We probably all have visions of First Wold War soldiers ‘going over the top’ to meet almost certain death as they become target practice for enemy snipers, a futility brought home poignantly in the final episode of Blackadder Goes Forth. Perhaps, few of us, though, are aware of a similar sacrifice made by naval ratings taking to the seas in Q-Ships, but such was the fate of another of the men remembered on our war memorial, William Charles White.
Few traces of William’s civilian life remain, but his association with our village appears to have been quite brief. He had been given birth by Elizabeth, a single woman, in Wells Union Workhouse in Somerset on 27th February 1896, and was baptised there by the chaplain two months later. What then became of either of them is unknown, but it is understood that William was later brought up by the Poor Law Authorities in Newton Abbot. This would suggest a connection with the area as Unions would rarely take on the financial responsibility of an outside parish, but the nature of the link remains a mystery, the only hint being the mention of his next of kin as a Mrs Hatherleigh of Brookfield and later Wreyland: did she foster him perhaps?
By the age of 15, he had found employment at Rudge where he helped farmer, Edwin May, with the cattle, working alongside the farmer’s son, another casualty of WW1, Edwin Wilfred Wrayford May. Whatever may have been his early experiences, they were perhaps not strong enough to give him a sense of belonging or at least made him sufficiently restless to consider a life on the open seas: so, at 16, this diminutive (5’ 1’’) fresh-faced youth became a Boy 2nd class at Devonport.
Following a natural progression path, he was elevated to Boy 1st class six months later and on his 18th birthday he officially signed to the Royal Navy ranks as Ordinary Seamen: he had enlisted for a minimum of 12 years, but had barely recorded a quarter of that time when he met his fate.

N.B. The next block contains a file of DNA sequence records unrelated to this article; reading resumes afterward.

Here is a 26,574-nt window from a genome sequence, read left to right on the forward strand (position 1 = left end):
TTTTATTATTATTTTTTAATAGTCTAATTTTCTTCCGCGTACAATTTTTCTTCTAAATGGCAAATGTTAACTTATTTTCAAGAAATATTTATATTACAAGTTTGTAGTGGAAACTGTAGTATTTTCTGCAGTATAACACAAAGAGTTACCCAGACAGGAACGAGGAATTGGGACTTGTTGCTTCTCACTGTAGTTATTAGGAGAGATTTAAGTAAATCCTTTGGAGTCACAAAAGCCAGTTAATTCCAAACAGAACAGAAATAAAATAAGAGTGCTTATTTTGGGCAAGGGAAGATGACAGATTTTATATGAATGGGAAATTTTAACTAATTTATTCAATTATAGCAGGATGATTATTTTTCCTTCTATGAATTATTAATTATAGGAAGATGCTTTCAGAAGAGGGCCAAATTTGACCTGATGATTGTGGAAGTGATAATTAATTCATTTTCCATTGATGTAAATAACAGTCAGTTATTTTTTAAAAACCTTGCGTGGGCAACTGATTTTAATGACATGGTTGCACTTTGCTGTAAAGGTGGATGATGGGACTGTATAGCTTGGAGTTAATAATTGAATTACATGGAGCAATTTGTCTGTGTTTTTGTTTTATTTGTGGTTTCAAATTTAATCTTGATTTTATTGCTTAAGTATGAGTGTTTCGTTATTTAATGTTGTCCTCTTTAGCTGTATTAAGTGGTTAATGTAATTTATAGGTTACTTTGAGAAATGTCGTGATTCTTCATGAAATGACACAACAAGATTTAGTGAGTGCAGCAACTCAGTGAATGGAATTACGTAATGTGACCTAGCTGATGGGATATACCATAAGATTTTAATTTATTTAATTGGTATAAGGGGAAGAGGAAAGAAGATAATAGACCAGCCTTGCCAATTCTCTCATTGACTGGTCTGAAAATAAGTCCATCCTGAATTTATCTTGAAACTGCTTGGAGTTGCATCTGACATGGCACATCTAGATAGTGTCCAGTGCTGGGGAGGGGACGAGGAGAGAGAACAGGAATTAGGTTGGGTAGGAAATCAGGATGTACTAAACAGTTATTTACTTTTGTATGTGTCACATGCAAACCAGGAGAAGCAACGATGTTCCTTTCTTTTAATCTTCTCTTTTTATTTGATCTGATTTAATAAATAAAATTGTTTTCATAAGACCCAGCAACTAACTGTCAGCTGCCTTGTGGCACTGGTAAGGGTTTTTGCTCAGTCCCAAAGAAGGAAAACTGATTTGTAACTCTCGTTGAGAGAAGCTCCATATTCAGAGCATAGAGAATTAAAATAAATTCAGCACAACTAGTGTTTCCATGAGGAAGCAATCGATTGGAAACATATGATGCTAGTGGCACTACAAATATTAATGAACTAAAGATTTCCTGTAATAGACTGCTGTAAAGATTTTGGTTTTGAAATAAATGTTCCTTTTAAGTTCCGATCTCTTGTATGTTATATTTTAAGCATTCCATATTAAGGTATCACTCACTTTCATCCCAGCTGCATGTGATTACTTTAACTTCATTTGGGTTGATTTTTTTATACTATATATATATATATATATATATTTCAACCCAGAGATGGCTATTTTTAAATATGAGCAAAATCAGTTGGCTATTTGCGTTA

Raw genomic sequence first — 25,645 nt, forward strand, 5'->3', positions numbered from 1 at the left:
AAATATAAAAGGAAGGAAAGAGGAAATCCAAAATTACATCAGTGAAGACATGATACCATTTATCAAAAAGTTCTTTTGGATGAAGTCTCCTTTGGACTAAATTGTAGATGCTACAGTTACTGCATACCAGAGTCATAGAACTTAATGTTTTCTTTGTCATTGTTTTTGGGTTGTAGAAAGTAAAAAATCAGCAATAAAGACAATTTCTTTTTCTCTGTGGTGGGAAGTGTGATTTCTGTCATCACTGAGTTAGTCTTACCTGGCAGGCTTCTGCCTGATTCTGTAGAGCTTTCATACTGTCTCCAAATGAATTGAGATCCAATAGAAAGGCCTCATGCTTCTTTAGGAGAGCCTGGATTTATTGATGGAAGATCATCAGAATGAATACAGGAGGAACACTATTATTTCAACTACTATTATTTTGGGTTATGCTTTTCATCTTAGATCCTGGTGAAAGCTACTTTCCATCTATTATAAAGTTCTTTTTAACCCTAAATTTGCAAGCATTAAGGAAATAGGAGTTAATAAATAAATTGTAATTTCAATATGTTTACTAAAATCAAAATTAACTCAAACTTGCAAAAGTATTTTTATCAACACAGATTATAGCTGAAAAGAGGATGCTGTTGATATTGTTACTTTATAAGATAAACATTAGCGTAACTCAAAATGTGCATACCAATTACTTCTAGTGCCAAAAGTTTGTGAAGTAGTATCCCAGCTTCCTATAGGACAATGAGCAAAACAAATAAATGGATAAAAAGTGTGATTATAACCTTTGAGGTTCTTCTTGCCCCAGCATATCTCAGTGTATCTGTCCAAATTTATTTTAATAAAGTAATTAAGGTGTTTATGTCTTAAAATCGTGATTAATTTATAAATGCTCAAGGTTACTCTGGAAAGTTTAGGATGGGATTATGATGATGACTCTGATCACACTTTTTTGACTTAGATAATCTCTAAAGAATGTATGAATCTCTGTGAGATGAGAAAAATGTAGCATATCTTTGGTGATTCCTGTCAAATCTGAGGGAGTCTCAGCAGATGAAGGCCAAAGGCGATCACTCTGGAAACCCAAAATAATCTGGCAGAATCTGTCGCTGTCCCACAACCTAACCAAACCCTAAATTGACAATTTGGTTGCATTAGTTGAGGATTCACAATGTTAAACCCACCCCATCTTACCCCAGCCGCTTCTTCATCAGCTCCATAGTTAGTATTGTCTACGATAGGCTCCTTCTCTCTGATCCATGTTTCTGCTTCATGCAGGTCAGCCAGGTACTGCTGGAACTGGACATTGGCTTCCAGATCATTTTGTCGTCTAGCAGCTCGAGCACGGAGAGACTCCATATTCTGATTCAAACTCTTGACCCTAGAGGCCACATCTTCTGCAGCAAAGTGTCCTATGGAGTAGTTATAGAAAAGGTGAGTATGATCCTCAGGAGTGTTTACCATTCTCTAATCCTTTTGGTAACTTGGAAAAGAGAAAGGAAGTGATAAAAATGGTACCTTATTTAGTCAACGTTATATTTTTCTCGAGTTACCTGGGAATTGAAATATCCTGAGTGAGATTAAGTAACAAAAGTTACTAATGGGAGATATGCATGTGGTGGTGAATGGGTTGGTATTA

His first taste of active service was aboard cruisers and battleships, and when war broke out, William was aboard HMS Cumberland, a 10,000-ton Monmouth-class armoured cruiser with fourteen 100-pounder guns, ten 12-pounders, three 3-pounder guns and two torpedo tubes. Initially, she served in West Africa where she captured ten German merchant ships in September 1914 before moving on to convoy escort duties and patrolling for German commerce raiders, or Handelskrieg as it is known in the native tongue.
However, a different kind of war was destined for William, when in the spring of 1917, already by now elevated to Able Seaman, he joined the crew of HMS Vala. This was not a conventional naval warship, rather what was known as a Q-ship, a merchant vessel, in this case an ex-collier, with the express raison d’être to attract the attention of German U-boats targeting allied shipping. The theory was that a lone merchant ship would draw the U-boat to the surface, opting to use its cannon and so saving their expensive torpedoes for greater prizes, at which point the Q-ship would drop its sides and open fire with hitherto concealed guns.